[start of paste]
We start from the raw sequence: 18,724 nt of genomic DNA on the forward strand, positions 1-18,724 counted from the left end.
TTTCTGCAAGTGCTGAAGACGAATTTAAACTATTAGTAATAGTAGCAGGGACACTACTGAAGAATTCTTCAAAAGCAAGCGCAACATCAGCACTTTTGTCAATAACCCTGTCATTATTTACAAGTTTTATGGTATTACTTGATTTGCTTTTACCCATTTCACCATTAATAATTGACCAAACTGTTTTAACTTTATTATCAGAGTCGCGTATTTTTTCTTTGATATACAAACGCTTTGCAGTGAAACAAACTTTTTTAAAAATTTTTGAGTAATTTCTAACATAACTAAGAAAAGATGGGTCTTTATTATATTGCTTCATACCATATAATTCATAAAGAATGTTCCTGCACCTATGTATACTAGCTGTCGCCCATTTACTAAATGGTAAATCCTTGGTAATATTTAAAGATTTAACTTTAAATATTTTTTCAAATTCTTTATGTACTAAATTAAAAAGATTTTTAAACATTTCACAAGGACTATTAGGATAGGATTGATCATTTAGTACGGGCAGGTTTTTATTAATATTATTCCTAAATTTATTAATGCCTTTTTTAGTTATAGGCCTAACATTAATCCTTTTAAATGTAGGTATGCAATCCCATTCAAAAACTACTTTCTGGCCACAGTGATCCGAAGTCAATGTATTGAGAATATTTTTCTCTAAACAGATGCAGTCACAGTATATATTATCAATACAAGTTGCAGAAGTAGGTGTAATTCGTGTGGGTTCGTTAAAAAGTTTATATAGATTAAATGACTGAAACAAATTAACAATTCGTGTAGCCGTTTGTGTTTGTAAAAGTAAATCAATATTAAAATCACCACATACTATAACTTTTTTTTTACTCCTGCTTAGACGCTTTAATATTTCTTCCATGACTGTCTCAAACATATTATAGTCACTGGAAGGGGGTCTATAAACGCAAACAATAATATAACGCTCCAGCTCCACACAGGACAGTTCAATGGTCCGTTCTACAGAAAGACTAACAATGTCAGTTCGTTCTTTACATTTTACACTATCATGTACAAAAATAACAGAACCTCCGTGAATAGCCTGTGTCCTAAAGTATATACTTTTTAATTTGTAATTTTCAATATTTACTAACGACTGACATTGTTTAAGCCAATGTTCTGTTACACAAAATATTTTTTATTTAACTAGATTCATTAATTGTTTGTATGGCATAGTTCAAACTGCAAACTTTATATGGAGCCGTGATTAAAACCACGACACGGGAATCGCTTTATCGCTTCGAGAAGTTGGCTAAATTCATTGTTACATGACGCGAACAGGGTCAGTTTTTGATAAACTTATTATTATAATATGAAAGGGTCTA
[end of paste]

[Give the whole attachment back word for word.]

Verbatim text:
We start from the raw sequence: 18,724 nt of genomic DNA on the forward strand, positions 1-18,724 counted from the left end.
TTTCTGCAAGTGCTGAAGACGAATTTAAACTATTAGTAATAGTAGCAGGGACACTACTGAAGAATTCTTCAAAAGCAAGCGCAACATCAGCACTTTTGTCAATAACCCTGTCATTATTTACAAGTTTTATGGTATTACTTGATTTGCTTTTACCCATTTCACCATTAATAATTGACCAAACTGTTTTAACTTTATTATCAGAGTCGCGTATTTTTTCTTTGATATACAAACGCTTTGCAGTGAAACAAACTTTTTTAAAAATTTTTGAGTAATTTCTAACATAACTAAGAAAAGATGGGTCTTTATTATATTGCTTCATACCATATAATTCATAAAGAATGTTCCTGCACCTATGTATACTAGCTGTCGCCCATTTACTAAATGGTAAATCCTTGGTAATATTTAAAGATTTAACTTTAAATATTTTTTCAAATTCTTTATGTACTAAATTAAAAAGATTTTTAAACATTTCACAAGGACTATTAGGATAGGATTGATCATTTAGTACGGGCAGGTTTTTATTAATATTATTCCTAAATTTATTAATGCCTTTTTTAGTTATAGGCCTAACATTAATCCTTTTAAATGTAGGTATGCAATCCCATTCAAAAACTACTTTCTGGCCACAGTGATCCGAAGTCAATGTATTGAGAATATTTTTCTCTAAACAGATGCAGTCACAGTATATATTATCAATACAAGTTGCAGAAGTAGGTGTAATTCGTGTGGGTTCGTTAAAAAGTTTATATAGATTAAATGACTGAAACAAATTAACAATTCGTGTAGCCGTTTGTGTTTGTAAAAGTAAATCAATATTAAAATCACCACATACTATAACTTTTTTTTTACTCCTGCTTAGACGCTTTAATATTTCTTCCATGACTGTCTCAAACATATTATAGTCACTGGAAGGGGGTCTATAAACGCAAACAATAATATAACGCTCCAGCTCCACACAGGACAGTTCAATGGTCCGTTCTACAGAAAGACTAACAATGTCAGTTCGTTCTTTACATTTTACACTATCATGTACAAAAATAACAGAACCTCCGTGAATAGCCTGTGTCCTAAAGTATATACTTTTTAATTTGTAATTTTCAATATTTACTAACGACTGACATTGTTTAAGCCAATGTTCTGTTACACAAAATATTTTTTATTTAACTAGATTCATTAATTGTTTGTATGGCATAGTTCAAACTGCAAACTTTATATGGAGCCGTGATTAAAACCACGACACGGGAATCGCTTTATCGCTTCGAGAAGTTGGCTAAATTCATTGTTACATGACGCGAACAGGGTCAGTTTTTGATAAACTTATTATTATAATATGAAAGGGTCTA